The Hope Of Glory (Col 1:27)

Again, I need to remind you that I have been prompted and substantially helped by Eugene Peterson in his book, "Christ Plays In 10,000 Places."
We will start with this verse, Colossians, one-twentyseven:
To them God chose to make known how great among the Gentiles are the riches of the glory of this mystery, which is Christ in you, the hope of glory.
The world - it is a mess.
History shows this to us, the newspaper jounalisically reports that fact, and when we examine our own lives we can testify and confess: we are a mess. But the gospel message brings hope - salvation from our (diplomatically phrased) "mess."
OK, let's be clear: it is not our “mess;” it is our disobedience and sin.
But this begs a question: what is left for us to do? In our theology of sin and salvation, we reflexively respond, "Nothing! Christ has done it all!"
Jesus does tell us to still do some things. Look at Luke 22:19.
And he took bread, and when he had given thanks, he broke it and gave it to them, saying, “This is my body, which is given for you. Do this in remembrance of me.
Jesus tell his disciples, both then and now, to do some thing. We are to do the "Eucharist," as many other believers call the Lord's Table. And faithful followers of Christ have done exactly that ever since.
We receive Christ crucified in our remembrance of him - his death as his body was broken and his blood poured out for our sins.
We receive what God has offered to us - and we sit at table and eat it.
And … We become what we receive.
Remember when your parents used to say, "You are what you eat?" It was meant to encourage the consumption of wholesome foods. And then we would smart-alekey about it and retort: "If I eat only carrots, am I going to become a giant carrot?" and then imagine ourselves like some cartoonish character.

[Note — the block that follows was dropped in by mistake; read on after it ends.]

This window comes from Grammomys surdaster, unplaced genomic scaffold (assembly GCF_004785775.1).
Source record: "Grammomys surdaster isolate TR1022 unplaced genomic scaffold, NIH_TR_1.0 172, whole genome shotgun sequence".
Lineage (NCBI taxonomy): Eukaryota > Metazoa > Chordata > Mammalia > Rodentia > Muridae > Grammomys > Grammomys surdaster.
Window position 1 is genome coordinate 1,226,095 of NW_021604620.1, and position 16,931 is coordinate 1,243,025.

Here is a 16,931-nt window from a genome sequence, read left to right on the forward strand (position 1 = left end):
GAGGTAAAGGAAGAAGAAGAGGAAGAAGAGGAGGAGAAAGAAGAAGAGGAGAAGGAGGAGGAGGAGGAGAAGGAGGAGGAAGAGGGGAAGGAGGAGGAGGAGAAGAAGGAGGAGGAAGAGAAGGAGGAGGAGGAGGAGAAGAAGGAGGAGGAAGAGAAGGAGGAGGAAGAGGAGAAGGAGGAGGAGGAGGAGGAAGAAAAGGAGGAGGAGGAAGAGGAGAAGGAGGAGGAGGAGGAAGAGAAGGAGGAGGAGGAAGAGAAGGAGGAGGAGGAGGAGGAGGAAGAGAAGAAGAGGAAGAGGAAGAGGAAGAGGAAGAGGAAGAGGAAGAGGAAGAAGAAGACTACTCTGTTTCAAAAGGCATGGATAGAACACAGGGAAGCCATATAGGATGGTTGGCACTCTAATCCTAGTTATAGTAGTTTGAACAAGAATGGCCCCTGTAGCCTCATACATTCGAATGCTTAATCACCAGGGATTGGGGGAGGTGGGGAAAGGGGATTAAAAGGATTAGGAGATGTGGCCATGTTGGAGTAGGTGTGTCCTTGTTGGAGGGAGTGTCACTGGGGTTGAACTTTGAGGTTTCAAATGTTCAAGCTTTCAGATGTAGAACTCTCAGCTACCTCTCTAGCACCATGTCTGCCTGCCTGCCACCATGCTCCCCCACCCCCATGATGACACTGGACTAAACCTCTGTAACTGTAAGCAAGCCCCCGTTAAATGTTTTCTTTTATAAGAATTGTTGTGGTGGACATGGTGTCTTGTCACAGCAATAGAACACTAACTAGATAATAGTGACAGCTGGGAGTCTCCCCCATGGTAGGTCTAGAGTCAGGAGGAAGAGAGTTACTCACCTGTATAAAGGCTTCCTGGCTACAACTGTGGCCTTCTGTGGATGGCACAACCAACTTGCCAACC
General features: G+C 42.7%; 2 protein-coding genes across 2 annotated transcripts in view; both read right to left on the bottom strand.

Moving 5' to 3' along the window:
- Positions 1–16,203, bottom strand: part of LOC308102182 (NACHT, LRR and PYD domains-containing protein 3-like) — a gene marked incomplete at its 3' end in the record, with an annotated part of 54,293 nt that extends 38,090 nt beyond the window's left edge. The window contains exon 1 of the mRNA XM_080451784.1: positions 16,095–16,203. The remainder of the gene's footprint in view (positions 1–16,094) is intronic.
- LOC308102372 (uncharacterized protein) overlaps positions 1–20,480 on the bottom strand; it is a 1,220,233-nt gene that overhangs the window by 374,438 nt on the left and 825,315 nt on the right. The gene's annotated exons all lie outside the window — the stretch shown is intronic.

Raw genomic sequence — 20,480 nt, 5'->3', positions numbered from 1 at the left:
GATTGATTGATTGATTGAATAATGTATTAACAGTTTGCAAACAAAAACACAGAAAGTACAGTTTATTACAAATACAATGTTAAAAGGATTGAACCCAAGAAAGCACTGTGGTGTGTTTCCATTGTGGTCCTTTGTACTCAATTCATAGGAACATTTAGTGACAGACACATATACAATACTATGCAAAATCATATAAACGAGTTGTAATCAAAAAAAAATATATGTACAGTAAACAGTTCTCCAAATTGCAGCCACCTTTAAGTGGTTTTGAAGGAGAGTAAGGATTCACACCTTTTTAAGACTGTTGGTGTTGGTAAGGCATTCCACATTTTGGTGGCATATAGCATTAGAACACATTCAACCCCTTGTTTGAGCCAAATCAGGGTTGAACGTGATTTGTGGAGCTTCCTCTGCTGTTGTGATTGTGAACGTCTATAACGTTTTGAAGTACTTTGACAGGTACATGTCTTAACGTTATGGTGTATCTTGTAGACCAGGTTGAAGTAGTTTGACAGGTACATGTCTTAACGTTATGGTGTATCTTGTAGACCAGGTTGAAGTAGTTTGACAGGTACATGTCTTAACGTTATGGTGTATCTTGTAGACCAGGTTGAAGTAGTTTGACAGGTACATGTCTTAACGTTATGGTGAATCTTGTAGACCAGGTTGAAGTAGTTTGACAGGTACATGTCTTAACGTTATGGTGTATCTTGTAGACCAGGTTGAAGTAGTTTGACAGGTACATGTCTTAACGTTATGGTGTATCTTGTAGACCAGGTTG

But God says, "Yes!" to that: we become what we receive.
Remember our last sermon series? Paul encourages his friends in Philippi to receive in their minds those things that are true, honorable, just, pure, loving, and commendable - those things that are worthy of praise. And as we receive those things, because of our relationship to the resurrected Christ – we become more like those things … more like Jesus himself.
In our celebration this morning, we acknowledge our responsibility to become what we receive. It is as we remember Christ that we both symbolically and mystically receive him. Jesus said, "This is my body, which is given for you" and "This cup that is poured out for you..." "Do this in remembrance of me."
We become what we receive.
As we received Christ, we became righteous in him. We remember, "Christ in you [and me!], the hope of glory!"
Now - let me make this clear - you do not become a follower of Jesus by eating the bread or drinking of the cup. The bread and cup are only for believers - those who recognize their sin before God and put their confidence in Jesus' atoning death as the substitute for the penalty they deserve. Basically, you can't get to second base until you touch first. There is no effect on a person taking bread and cup unless that person is a believer.
What the bread and cup do for the believer is that each time we do this little feast of remembrance, we strengthen the mental links that connect us not only to Christ's death for our sins; but also his institution of this time we are sharing now. Even back to the Passover. And further still when we became disobedient through the eating, the ingestion, the reception of the fruit of the tree of the knowledge of good and evil. Each time we do the Lord's Table, we are reminded of the grand sweep of redemptive history.
Additionally, ,it is fitting that we do this on the first day of the week. It is a reminder that before we do anything for God in our jobs, in the home, at school, out shopping or running errands; we receive what God has done for us in Christ.
Don't you find it startling that, given all the conflicts and variations of practice across the Christian church throughout the millennia, that this reception has been so consistently done in response to Jesus' command?
We become what we receive.
That's how God made us. Our minds become what we think. That's why we gather - together - to remember him. "Christ in you - the hope of glory!"

This morning is an opportunity to re-commit to become what we have received.

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